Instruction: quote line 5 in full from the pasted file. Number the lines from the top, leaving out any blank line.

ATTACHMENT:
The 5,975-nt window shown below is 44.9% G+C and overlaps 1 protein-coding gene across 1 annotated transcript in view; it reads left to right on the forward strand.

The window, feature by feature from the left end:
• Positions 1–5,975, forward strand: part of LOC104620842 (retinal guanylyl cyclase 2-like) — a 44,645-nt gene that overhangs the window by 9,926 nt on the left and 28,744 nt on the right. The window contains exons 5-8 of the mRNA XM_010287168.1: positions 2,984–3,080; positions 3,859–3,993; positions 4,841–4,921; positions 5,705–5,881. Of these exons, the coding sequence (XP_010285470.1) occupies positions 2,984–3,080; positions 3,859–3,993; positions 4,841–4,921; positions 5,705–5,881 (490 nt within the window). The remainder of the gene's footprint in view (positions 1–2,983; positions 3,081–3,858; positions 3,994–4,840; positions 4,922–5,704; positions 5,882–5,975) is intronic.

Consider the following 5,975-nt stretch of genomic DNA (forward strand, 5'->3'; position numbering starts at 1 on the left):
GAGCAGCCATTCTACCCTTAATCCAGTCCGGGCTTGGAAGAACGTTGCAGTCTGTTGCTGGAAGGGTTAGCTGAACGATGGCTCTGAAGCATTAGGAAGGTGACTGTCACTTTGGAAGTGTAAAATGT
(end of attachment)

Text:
GAGCAGCCATTCTACCCTTAATCCAGTCCGGGCTTGGAAGAACGTTGCAGTCTGTTGCTGGAAGGGTTAGCTGAACGATGGCTCTGAAGCATTAGGAAGGTGACTGTCACTTTGGAAGTGTAAAATGT